Will Switzerland vote to end EU migration?

On Saturday, Switzerland decide whether or not to restrict migration from EU countries. We asked three Swiss experts whether the vote will be successful.

Will Switzerland vote to end EU migration?

On September 27th, Swiss voters will go to the polls to vote on five separate questions. 

READ: What's at stake in Switzerland's five referendums on Sunday? 

The most controversial question is the right-wing Swiss People's Party initiative (SVP) which hopes to implement a cap on EU migration. 

The ‘moderate immigration limitation initiative' will restrict EU freedom of movement in Switzerland, although the exact specifics of the limitation remain unclear and will come as a result of negotiations with the EU should the referendum pass. 

READ: What will happen if Switzerland votes to limit EU immigration? 

What do the polls say? 

Despite early indications that the vote was likely to pass – especially during the heights of the pandemic – current polling suggests that it will be defeated

READ: How Switzerland avoided a coronavirus 'catastrophe' by protecting cross-border workers 

The support for the plan has failed to go beyond the SVP's base in the Swiss populace. 

Around two thirds (65 percent) reject the proposal, while 33 percent are in favour. Support for the vote is strongest in Ticino, where 45 percent of voters are in favour.

What do the experts say? 

The Local Switzerland interviewed three experts to discuss the vote. 

On the likelihood of it passing, each was in agreement that it was unlikely – but not impossible – that the vote would pass. 

Michael Siegenthaler, a Labour market specialist at KOF Swiss Economic Institute in Zurich, said few parallels could be drawn with the SVP’s previous effort to restrict migration in 2014. 

“I think the last polls on the vote were relatively clear, and in that sense relatively comforting for most people that it won’t pass,” Siegenthaler told The Local. 

“It’s a bit different to the vote in 2014. The polls were for the acceptance of the referendum before. 

“Here, the polls seem to suggest it’s pretty clear. I’m pretty sure that there was kind of a relief (for many in government) when the first polls came out.”

Unlike the SVP, the remaining Swiss mainstream political parties – along with the government itself – is opposed to the referendum. 

‘Not even the SVP think it will pass’

Sean Müller, an Assistant Professor at the University of Lausanne who specialises in Swiss and comparative federalism, territorial politics and direct democracy, said that the vote was unlikely to pass. 

“I don’t think it will pass for several reasons. I think they will have something like 40-45% approving (the vote),” Müller told The Local.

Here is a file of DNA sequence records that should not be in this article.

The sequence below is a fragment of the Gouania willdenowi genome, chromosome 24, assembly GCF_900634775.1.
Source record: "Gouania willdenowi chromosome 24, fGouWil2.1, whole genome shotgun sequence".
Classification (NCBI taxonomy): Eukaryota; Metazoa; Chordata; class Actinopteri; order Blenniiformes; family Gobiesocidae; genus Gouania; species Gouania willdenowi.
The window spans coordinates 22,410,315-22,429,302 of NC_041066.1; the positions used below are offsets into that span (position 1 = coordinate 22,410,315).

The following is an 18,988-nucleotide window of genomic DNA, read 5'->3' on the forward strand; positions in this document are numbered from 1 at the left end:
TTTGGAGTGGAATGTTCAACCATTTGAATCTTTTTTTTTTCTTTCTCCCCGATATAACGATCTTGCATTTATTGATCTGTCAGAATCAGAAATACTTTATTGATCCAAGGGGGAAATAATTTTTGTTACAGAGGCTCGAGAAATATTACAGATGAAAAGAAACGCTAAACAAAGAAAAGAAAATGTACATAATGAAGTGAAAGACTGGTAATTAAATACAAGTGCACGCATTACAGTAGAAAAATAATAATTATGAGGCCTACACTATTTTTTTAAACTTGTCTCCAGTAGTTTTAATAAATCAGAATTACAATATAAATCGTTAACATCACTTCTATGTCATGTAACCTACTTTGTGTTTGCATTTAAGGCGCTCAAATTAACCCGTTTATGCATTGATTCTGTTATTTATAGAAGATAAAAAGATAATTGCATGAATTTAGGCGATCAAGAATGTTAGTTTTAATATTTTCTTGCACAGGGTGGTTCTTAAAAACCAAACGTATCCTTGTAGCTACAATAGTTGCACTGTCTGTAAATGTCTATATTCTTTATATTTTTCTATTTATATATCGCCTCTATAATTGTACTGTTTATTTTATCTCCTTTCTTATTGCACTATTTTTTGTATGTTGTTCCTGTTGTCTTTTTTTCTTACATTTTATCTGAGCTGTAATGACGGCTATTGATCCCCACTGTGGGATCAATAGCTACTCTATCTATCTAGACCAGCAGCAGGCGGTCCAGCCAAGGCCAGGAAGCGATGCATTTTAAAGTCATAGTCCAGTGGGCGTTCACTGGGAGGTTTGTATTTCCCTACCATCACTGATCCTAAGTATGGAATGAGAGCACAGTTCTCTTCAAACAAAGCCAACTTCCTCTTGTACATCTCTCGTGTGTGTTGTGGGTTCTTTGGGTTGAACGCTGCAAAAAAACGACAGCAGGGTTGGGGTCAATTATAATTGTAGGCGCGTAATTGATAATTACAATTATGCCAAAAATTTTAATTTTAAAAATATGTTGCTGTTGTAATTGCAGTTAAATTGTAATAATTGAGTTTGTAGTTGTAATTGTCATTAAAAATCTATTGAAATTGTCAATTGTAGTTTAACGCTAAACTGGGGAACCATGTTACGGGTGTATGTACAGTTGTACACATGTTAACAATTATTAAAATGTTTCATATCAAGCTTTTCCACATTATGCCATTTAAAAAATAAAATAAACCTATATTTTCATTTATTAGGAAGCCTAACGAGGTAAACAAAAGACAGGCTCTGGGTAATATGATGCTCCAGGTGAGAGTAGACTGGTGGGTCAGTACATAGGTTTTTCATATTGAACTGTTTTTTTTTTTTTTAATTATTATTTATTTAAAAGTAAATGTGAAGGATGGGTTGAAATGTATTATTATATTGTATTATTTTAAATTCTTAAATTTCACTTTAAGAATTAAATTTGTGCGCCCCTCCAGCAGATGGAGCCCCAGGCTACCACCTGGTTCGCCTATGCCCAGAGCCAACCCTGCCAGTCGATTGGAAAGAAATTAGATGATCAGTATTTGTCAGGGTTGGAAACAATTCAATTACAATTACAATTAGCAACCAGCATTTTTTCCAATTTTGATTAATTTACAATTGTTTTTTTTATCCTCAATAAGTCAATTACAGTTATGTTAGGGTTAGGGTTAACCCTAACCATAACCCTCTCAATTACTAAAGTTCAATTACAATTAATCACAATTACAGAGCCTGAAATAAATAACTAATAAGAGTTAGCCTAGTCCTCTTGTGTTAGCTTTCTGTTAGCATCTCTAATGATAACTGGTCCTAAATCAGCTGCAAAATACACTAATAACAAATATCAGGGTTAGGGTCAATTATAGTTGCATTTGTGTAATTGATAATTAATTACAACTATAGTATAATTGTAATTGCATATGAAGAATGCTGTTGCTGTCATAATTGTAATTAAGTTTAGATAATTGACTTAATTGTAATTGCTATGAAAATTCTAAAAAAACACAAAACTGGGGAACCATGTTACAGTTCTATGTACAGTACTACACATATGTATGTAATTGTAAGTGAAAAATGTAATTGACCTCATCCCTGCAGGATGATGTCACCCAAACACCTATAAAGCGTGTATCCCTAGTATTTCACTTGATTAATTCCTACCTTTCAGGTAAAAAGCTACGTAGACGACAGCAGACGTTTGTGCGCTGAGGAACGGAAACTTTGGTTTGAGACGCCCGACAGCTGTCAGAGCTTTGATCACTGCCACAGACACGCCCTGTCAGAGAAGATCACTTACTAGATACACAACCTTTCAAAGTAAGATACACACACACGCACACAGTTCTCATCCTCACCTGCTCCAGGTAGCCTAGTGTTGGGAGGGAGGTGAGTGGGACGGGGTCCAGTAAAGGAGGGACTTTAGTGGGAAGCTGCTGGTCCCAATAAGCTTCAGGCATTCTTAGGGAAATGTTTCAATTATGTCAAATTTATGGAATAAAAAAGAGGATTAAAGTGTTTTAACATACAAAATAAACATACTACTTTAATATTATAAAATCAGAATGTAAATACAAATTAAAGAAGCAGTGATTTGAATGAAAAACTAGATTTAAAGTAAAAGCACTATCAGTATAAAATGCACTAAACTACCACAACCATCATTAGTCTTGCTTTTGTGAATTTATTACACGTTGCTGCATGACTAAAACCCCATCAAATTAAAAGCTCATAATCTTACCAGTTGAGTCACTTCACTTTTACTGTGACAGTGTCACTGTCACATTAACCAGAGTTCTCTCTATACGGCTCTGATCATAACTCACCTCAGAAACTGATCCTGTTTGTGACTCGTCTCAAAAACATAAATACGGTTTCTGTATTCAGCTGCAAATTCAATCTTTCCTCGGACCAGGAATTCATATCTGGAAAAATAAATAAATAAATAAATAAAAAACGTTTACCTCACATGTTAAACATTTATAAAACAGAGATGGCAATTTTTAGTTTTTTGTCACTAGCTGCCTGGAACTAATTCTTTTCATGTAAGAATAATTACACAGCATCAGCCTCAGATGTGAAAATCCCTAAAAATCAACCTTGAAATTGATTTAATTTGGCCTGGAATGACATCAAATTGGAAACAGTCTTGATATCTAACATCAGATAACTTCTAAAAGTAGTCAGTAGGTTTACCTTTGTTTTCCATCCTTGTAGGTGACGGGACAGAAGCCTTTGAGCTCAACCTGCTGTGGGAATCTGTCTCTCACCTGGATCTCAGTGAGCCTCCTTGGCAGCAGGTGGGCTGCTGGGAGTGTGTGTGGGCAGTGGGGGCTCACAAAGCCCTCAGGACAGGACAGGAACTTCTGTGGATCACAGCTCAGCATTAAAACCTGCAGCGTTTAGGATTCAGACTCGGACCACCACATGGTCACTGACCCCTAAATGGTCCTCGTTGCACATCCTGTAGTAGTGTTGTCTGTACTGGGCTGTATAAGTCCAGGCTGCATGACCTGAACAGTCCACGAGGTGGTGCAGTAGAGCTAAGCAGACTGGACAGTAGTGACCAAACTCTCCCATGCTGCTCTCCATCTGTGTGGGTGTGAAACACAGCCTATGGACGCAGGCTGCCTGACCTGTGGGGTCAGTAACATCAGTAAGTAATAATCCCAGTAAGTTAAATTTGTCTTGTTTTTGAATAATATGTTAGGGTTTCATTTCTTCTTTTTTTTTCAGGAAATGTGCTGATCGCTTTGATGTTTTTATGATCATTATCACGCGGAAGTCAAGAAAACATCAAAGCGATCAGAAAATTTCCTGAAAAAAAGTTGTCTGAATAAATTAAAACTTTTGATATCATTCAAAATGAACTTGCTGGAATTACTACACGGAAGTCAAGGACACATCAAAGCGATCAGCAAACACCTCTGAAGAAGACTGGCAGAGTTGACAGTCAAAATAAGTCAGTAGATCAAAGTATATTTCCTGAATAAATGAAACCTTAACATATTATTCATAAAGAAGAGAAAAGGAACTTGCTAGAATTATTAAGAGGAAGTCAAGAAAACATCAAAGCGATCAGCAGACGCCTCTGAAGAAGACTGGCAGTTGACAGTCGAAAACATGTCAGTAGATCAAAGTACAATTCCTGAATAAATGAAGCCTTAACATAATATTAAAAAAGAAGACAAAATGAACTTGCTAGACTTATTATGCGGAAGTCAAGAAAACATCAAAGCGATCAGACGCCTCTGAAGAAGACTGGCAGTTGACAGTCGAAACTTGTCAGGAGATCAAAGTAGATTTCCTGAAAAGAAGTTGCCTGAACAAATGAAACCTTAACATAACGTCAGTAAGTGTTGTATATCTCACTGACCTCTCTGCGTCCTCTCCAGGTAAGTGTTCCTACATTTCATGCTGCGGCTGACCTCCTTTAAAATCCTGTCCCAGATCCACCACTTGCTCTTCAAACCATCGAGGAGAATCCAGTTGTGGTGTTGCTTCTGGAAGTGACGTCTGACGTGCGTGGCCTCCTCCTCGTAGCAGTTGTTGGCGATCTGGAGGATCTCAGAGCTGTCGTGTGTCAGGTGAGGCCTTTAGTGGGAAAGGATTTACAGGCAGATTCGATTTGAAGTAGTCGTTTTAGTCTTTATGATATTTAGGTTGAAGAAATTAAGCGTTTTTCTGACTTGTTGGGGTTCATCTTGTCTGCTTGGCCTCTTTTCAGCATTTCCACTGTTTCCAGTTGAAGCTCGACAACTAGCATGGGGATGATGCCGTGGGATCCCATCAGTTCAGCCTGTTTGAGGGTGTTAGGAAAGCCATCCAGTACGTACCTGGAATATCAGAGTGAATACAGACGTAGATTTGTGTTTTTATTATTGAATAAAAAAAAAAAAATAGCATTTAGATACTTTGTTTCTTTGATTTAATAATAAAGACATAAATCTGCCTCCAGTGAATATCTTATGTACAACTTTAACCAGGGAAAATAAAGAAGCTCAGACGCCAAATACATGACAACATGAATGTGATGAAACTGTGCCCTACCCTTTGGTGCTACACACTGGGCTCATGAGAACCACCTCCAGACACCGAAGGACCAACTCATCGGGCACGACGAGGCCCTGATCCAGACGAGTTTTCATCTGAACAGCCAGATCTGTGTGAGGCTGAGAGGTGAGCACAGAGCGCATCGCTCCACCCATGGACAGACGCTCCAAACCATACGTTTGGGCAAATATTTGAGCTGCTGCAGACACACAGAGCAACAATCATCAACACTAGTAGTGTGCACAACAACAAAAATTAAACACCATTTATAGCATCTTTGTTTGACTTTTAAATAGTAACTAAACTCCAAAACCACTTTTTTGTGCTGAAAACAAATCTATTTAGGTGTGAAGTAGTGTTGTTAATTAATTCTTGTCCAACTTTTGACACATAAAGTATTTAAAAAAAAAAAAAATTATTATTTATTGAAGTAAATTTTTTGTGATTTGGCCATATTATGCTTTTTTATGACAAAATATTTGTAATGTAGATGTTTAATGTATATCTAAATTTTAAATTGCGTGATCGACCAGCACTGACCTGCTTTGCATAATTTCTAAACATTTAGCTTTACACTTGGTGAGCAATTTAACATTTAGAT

“One reason is that the SVP has 25% to 28% of the vote normally, getting to 45% is still a success in reaching beyond their core electorate – but they won’t have a majority.”

Martina Mousson, from political research agency GFS Bern, agrees. 

“The polls show there is not a lot of support for the initiative outside the SVP’s (core demographic). People who have strong feelings for the party, they have strong feelings for the initiative,” Mousson told The Local. 

“But we are pretty sure it is going to be a no. We dont see any pressure on the initiative at the moment, unlike in 2014.”

Müller that even the SVP were likely to be sceptical of its chances. 

“I don’t think the SVP really believe the referendum will pass. The real success they had was in 2014 when they launched an initiative against mass immigration and it passed. Everyone predicted a ‘no’ and yet it passed – so it was a surprise for observers, but it was also a surprise for the SVP.”

Why will the vote fail?

Müller told The Local that the specificity of the vote was likely to be its downfall. 

“One of the reasons it passed in 2014 was because it was very vague. It said we should introduce quotas on migration, but it didn’t say how high the quota could be. So (voters) could signal that they were unhappy with the government while not doing anything concrete.”

“But by being so specific now, they have cut out the protest vote. The SVP will lose a lot of votes because they are so precise.”

Another vote looms likely even if the referendum is defeated

Michael Siegenthaler, a Labour market specialist at KOF Swiss Economic Institute in Zurich told The Local that even if the vote failed, it was unlikely to be the end of the issue from the point of view of the SVP. 

“It’s not unlikely that something similar would happen again,” he said. 

READ: What’s at stake on September 27th?

“I mean it's speculation but probably yes. If you really look at it, it states in our constitution that we (are to) regulate immigration by ourselves. 

“The referendum that was accepted in 2014 said that we have to regulate immigration independently of the EU. Everyone is aware of that, obviously, that we didn’t fully implement the 2014 initiative.”

Member comments

Log in here to leave a comment.
Become a Member to leave a comment.
For members


Is new court ruling the end for Britons fighting to remain EU citizens?

The Court of Justice of the European Union confirmed on Thursday that Brexit really does mean that Britons are no longer EU citizens. Claudia Delpero looks at whether there's any other way they can keep their rights.

Is new court ruling the end for Britons fighting to remain EU citizens?

The Court of Justice of the European Union confirmed on Thursday that Britons lost EU citizenship when the UK left the EU, on 1st February 2020. 

It is the first time the EU’s top court has rules on the matter, after a number of legal cases challenged this specific Brexit outcome. The decision also sets a precedent should other countries decide to leave the bloc in the future. 

What has the EU Court decided?

The Court of Justice decided on a case brought by a British woman living in France.